The city won't turn the utilities on until after inspection. Eula is rushing to get licensed plumbers and electricians out to complete their part. She is confident that the city will deny her approval at least once if not twice. That's the "way they do it" she says. The power we used for the saws and drills today comes from a lone extension cord run to the FEMA trailer parked in the front yard that her brother lives in. FEMA will take it back soon and Eula seems almost relieved. Not because it's sitting in her yard, but because she worries that he will get sick from the formaldehyde poisoning. And by the way, when the government placed it there, they covered her sewer lines.
She tells stories of neighbors and friends who came back right away, but Eula didn't do that because she knew that they "would be taken advantage of" by contractors and suppliers and would be "vulnerable" at such an emotional time. But now she is almost home and is anxious to move in.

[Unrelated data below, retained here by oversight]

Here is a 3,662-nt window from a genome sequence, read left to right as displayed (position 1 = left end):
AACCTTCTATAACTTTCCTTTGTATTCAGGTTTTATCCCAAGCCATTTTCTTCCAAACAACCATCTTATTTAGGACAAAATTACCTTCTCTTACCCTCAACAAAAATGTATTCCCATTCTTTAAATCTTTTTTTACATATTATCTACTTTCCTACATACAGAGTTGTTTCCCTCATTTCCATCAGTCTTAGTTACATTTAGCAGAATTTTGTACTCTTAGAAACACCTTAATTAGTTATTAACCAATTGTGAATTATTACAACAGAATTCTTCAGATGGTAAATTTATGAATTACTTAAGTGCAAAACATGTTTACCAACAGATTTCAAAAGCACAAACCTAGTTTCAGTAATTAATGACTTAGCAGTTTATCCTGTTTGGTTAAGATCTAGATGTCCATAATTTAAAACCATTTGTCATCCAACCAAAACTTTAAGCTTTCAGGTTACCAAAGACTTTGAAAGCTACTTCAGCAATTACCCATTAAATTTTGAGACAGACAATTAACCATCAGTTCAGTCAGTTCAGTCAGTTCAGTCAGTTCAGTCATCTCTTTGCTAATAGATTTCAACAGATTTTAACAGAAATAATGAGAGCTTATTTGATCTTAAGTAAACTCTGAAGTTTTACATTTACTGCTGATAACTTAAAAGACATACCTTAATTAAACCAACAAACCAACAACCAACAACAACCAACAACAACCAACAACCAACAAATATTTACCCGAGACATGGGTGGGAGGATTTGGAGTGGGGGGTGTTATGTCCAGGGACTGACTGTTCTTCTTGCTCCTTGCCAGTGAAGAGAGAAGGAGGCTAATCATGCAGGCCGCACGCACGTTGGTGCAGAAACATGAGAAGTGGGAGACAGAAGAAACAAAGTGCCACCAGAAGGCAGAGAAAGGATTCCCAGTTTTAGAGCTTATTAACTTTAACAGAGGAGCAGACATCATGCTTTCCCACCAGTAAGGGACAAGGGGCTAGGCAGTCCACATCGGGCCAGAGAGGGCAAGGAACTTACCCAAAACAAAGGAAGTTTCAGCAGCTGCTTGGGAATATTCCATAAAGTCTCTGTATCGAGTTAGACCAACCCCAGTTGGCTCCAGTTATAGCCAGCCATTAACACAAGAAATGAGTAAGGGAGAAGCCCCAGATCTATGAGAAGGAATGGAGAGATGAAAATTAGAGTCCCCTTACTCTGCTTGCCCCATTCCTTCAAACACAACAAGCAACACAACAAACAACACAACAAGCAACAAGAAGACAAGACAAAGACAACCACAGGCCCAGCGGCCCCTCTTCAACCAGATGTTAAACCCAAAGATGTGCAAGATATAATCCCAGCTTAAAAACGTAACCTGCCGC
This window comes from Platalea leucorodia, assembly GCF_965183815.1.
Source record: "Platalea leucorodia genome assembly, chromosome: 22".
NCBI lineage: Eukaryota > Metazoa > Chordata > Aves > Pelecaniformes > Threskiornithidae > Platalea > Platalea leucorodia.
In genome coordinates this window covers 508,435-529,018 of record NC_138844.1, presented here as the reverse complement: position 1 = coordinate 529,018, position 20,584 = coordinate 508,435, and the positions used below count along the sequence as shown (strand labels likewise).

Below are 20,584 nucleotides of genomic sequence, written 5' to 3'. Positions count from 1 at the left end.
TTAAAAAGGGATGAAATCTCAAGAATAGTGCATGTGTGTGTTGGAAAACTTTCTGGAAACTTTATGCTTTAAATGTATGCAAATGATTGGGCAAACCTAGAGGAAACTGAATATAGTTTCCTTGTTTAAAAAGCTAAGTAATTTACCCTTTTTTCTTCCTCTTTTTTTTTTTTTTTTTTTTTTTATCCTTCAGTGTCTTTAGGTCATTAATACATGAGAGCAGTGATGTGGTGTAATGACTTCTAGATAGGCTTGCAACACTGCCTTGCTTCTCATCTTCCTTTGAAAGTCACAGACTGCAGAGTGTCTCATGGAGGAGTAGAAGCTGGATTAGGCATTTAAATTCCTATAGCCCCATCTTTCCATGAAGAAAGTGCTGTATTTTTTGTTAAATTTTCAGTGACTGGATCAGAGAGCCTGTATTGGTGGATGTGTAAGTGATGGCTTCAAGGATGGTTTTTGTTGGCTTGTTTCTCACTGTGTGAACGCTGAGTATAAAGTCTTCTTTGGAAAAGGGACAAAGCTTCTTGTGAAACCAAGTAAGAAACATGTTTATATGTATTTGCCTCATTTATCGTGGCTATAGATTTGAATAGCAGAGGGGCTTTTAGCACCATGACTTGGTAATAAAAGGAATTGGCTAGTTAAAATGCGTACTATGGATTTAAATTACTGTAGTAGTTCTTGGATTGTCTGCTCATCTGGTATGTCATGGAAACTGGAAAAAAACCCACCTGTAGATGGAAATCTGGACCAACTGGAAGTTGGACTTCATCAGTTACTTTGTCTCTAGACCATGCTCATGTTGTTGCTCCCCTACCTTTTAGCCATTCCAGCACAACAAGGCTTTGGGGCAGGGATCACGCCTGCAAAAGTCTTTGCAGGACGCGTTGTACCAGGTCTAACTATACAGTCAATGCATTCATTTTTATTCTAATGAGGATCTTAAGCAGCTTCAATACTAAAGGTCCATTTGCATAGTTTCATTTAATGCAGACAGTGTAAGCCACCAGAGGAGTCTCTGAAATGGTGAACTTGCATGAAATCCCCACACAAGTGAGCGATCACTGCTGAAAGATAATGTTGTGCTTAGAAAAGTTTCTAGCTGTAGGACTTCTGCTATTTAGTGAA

Sadly, to this point, her story is typical. The following is somewhat unique.
Eula seems to have no bitterness or anger. It may be there, but it doesn't show if it is. She speaks of how "lucky" she is. She watched on TV and heard stories from friends of those who had to lay relatives aside in the Superdome with handwritten name tags on their dead bodies. There are those whose insurance has not paid (like her Mom). There are others who didn't evacuate or had no where to go or who didn't plan ahead. She tells her story with little emotion; she states it as fact, but those facts won't dampen her spirit. She has family, she will very soon be living in her own home again. She has neighbors, she has a heart full of love. I'm a smart-ass and start to kid her about various things. She laughs and proves herself quite capable of holding her own in a battle of sarcasm and wit. The master bath sink is off-center 3/8 of an inch. It bugs the perfectionist streak in me and I mention it to her. She tells me it will "ruin her home:" then she laughs and says "thanks for being here."
In her presence, I somehow feel inadequate and ungrateful for all that I have, yet inspired to be a better person. She agrees to pose for a picture with us. It's pure selfishness on my part. I want to look at it and be reminded of her spirit; of her laugh and slap on the shoulder as we kidded around in the midst of all this pain and suffering.
After knowing Eula only a few hours I decide her family and neighbors are indeed lucky bastards after all."